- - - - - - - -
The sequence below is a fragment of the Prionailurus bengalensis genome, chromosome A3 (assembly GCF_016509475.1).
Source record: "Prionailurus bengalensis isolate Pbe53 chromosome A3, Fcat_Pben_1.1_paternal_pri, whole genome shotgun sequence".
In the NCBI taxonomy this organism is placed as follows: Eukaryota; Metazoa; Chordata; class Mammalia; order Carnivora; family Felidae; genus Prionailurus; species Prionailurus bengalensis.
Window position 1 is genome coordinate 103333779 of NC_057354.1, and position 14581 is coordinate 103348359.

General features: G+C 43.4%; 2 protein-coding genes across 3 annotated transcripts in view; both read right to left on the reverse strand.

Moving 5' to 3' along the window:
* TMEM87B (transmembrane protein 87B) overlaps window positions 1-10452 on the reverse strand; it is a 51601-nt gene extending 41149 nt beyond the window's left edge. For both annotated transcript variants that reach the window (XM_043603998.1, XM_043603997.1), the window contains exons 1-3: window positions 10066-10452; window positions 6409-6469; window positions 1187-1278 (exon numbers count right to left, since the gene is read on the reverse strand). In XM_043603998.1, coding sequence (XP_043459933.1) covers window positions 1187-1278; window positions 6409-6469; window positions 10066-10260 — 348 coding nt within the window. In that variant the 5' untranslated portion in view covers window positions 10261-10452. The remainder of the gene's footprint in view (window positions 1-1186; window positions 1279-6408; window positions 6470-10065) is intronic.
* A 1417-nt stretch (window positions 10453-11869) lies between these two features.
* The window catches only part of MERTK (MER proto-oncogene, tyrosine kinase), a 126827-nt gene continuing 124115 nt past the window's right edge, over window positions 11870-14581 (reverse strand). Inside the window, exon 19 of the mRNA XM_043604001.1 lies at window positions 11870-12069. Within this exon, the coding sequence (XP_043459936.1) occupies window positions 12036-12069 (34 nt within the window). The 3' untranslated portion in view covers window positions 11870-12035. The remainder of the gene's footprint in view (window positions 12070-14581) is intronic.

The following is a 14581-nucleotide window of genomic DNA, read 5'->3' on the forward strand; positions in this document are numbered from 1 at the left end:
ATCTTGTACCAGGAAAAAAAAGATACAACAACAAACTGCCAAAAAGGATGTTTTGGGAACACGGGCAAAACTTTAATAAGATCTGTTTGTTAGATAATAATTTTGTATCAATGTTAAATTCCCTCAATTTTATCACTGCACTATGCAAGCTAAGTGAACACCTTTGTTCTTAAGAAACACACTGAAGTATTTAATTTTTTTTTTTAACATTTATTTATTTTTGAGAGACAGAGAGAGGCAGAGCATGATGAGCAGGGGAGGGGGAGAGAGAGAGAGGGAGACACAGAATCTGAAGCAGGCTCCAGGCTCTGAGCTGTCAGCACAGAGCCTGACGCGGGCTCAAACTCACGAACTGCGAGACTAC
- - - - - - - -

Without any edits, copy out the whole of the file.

The sequence below is a fragment of the Prionailurus bengalensis genome, chromosome A3 (assembly GCF_016509475.1).
Source record: "Prionailurus bengalensis isolate Pbe53 chromosome A3, Fcat_Pben_1.1_paternal_pri, whole genome shotgun sequence".
In the NCBI taxonomy this organism is placed as follows: Eukaryota; Metazoa; Chordata; class Mammalia; order Carnivora; family Felidae; genus Prionailurus; species Prionailurus bengalensis.
Window position 1 is genome coordinate 103333779 of NC_057354.1, and position 14581 is coordinate 103348359.

General features: G+C 43.4%; 2 protein-coding genes across 3 annotated transcripts in view; both read right to left on the reverse strand.

Moving 5' to 3' along the window:
* TMEM87B (transmembrane protein 87B) overlaps window positions 1-10452 on the reverse strand; it is a 51601-nt gene extending 41149 nt beyond the window's left edge. For both annotated transcript variants that reach the window (XM_043603998.1, XM_043603997.1), the window contains exons 1-3: window positions 10066-10452; window positions 6409-6469; window positions 1187-1278 (exon numbers count right to left, since the gene is read on the reverse strand). In XM_043603998.1, coding sequence (XP_043459933.1) covers window positions 1187-1278; window positions 6409-6469; window positions 10066-10260 — 348 coding nt within the window. In that variant the 5' untranslated portion in view covers window positions 10261-10452. The remainder of the gene's footprint in view (window positions 1-1186; window positions 1279-6408; window positions 6470-10065) is intronic.
* A 1417-nt stretch (window positions 10453-11869) lies between these two features.
* The window catches only part of MERTK (MER proto-oncogene, tyrosine kinase), a 126827-nt gene continuing 124115 nt past the window's right edge, over window positions 11870-14581 (reverse strand). Inside the window, exon 19 of the mRNA XM_043604001.1 lies at window positions 11870-12069. Within this exon, the coding sequence (XP_043459936.1) occupies window positions 12036-12069 (34 nt within the window). The 3' untranslated portion in view covers window positions 11870-12035. The remainder of the gene's footprint in view (window positions 12070-14581) is intronic.

The following is a 14581-nucleotide window of genomic DNA, read 5'->3' on the forward strand; positions in this document are numbered from 1 at the left end:
ATCTTGTACCAGGAAAAAAAAGATACAACAACAAACTGCCAAAAAGGATGTTTTGGGAACACGGGCAAAACTTTAATAAGATCTGTTTGTTAGATAATAATTTTGTATCAATGTTAAATTCCCTCAATTTTATCACTGCACTATGCAAGCTAAGTGAACACCTTTGTTCTTAAGAAACACACTGAAGTATTTAATTTTTTTTTTTAACATTTATTTATTTTTGAGAGACAGAGAGAGGCAGAGCATGATGAGCAGGGGAGGGGGAGAGAGAGAGAGGGAGACACAGAATCTGAAGCAGGCTCCAGGCTCTGAGCTGTCAGCACAGAGCCTGACGCGGGCTCAAACTCACGAACTGCGAGACTAC